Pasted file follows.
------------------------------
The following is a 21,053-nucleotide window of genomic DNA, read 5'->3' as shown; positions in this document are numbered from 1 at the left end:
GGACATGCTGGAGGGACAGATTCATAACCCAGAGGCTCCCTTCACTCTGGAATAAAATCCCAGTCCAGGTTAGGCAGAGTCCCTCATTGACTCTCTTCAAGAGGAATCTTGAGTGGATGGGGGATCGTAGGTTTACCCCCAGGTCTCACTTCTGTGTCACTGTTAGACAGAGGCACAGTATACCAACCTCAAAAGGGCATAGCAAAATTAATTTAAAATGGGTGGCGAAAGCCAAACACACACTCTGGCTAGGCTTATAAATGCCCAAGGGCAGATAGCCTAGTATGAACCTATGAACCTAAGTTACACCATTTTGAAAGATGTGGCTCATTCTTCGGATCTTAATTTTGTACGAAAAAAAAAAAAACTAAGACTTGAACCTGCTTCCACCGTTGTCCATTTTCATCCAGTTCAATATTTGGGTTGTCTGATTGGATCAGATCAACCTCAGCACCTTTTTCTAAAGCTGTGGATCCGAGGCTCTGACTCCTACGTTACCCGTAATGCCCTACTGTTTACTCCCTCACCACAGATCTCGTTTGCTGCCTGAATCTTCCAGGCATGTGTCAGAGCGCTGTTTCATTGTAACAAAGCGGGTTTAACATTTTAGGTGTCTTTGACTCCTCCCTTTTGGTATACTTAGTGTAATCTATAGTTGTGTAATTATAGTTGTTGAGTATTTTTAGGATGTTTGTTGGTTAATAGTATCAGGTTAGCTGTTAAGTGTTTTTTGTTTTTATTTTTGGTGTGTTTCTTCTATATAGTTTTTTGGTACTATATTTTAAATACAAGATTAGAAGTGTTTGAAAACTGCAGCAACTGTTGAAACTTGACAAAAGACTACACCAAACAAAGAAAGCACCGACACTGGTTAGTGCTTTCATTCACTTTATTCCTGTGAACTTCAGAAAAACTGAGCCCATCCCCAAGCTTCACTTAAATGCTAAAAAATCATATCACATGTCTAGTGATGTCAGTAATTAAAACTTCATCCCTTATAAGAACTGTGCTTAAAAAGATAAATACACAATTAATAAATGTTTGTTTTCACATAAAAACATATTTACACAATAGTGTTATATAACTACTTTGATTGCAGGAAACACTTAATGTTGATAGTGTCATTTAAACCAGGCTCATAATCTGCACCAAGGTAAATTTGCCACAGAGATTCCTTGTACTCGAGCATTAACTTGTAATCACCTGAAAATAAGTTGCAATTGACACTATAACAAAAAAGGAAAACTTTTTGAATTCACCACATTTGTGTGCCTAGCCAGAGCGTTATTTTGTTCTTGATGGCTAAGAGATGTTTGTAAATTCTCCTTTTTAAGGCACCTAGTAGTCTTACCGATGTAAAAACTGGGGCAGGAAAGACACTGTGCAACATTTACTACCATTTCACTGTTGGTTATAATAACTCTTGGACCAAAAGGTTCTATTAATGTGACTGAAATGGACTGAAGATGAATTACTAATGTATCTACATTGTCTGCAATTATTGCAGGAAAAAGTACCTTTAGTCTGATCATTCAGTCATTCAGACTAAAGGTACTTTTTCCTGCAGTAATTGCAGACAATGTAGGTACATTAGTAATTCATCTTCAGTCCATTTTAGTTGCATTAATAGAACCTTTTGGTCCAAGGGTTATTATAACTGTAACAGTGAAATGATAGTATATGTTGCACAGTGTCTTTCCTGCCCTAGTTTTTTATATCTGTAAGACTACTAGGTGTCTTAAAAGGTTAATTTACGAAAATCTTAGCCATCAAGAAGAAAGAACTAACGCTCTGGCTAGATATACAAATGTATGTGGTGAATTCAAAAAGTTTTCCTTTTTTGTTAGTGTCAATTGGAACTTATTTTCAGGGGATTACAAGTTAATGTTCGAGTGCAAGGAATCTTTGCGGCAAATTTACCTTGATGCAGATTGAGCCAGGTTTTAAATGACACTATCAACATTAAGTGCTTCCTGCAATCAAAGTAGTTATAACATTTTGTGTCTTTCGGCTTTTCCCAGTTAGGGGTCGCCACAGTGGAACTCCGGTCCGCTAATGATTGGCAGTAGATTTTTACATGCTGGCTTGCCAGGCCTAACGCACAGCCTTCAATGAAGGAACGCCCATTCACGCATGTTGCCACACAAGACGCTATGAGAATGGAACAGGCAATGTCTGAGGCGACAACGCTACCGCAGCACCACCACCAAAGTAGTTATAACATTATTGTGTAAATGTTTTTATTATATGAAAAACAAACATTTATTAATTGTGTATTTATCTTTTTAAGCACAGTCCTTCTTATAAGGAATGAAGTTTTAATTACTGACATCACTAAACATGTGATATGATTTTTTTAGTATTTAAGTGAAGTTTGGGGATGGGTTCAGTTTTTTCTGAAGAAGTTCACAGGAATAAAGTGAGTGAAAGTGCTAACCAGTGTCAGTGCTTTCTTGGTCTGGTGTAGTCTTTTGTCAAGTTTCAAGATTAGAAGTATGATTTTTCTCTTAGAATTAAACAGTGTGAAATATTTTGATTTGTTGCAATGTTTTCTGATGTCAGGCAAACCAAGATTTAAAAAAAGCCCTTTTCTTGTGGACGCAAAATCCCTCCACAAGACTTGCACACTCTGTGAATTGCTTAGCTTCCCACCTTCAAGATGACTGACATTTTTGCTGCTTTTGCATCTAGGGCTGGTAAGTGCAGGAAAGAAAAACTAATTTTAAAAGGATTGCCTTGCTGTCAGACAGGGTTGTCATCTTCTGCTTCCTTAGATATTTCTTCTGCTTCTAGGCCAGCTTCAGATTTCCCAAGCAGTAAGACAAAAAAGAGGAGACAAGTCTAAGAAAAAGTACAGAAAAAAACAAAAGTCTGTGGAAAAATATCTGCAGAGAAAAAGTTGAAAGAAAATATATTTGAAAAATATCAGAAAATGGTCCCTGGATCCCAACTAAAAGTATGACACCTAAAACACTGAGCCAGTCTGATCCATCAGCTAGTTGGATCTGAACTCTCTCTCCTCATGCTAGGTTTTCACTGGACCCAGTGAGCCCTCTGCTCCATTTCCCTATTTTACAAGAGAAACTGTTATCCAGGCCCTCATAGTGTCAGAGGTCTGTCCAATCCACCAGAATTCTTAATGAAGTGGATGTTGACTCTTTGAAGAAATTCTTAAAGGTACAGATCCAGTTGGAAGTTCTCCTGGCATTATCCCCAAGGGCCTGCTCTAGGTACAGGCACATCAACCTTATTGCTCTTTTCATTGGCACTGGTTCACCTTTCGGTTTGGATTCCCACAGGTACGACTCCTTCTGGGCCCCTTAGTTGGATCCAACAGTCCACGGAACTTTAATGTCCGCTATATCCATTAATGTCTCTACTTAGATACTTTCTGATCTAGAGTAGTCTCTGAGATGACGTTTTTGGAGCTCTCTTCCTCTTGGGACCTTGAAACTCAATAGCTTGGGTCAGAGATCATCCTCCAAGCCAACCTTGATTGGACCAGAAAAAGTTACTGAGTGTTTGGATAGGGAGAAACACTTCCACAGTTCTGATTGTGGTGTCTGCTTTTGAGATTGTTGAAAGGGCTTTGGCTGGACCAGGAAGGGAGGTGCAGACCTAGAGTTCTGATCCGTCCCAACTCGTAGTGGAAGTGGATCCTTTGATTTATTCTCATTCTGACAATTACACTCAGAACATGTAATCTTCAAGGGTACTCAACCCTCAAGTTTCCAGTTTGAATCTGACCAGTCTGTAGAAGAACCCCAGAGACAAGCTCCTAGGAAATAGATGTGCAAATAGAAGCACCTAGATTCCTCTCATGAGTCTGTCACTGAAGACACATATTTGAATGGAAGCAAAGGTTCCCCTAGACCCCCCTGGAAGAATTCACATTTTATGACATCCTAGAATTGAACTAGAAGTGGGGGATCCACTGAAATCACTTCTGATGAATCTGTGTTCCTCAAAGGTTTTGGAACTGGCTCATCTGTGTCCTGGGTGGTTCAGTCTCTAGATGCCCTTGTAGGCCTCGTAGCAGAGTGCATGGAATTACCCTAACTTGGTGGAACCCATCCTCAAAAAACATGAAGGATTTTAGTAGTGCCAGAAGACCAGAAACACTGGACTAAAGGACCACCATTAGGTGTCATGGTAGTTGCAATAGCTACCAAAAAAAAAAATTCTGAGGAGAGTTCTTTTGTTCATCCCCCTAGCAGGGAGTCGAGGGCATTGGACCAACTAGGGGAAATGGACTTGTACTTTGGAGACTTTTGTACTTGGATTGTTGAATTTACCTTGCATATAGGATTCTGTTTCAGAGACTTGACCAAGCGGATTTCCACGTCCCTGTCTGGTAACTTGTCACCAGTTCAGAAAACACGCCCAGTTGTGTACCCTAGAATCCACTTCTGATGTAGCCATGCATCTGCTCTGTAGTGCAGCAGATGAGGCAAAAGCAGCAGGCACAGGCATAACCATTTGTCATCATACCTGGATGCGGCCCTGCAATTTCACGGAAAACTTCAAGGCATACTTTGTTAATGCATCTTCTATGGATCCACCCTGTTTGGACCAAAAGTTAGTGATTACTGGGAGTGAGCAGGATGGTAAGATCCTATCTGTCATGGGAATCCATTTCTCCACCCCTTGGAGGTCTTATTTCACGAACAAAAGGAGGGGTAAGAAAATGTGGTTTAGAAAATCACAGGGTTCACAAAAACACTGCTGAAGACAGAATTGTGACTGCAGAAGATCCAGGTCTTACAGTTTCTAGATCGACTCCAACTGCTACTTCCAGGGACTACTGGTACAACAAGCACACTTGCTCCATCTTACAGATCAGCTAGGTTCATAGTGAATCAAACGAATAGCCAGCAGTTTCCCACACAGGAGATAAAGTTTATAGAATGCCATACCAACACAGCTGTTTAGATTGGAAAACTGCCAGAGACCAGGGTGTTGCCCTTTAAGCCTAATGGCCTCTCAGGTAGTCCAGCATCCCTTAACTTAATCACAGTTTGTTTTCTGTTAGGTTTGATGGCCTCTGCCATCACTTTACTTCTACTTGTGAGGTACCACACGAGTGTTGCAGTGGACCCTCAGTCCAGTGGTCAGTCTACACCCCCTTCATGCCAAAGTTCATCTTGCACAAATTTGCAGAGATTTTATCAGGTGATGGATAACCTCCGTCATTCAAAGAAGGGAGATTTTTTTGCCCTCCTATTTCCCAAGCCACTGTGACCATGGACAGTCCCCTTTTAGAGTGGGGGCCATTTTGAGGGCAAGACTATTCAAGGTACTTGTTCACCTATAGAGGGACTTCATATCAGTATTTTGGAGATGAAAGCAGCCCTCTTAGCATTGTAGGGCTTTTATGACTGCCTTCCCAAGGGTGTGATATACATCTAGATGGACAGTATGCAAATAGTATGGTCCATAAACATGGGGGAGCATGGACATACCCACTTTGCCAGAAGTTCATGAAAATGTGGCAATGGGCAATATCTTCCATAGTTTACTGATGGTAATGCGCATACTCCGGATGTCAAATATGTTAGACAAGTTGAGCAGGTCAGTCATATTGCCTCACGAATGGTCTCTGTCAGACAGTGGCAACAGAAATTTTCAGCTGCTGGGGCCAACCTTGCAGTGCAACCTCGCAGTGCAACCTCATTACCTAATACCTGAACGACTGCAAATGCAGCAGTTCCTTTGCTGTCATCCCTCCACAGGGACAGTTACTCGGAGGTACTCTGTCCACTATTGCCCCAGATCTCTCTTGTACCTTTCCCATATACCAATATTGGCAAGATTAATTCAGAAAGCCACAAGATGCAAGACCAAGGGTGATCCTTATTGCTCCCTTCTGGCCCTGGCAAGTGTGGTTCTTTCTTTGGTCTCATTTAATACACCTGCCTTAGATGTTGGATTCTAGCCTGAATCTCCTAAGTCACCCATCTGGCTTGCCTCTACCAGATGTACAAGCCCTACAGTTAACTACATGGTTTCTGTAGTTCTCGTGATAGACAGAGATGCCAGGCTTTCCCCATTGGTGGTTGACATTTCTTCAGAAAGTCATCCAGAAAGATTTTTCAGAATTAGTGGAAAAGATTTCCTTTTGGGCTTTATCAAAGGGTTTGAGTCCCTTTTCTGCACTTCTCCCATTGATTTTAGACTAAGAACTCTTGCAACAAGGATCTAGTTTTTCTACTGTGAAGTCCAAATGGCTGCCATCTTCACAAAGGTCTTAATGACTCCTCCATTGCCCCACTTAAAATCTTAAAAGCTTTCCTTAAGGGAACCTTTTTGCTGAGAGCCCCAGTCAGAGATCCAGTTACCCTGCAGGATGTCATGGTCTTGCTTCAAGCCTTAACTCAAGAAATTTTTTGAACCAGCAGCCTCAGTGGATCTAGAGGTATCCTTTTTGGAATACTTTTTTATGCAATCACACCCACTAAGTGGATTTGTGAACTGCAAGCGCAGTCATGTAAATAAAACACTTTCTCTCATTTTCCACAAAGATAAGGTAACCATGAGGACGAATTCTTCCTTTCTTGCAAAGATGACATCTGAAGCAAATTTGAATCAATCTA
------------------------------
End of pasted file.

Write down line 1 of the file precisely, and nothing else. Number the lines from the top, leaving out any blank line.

The following is a 21,053-nucleotide window of genomic DNA, read 5'->3' as shown; positions in this document are numbered from 1 at the left end: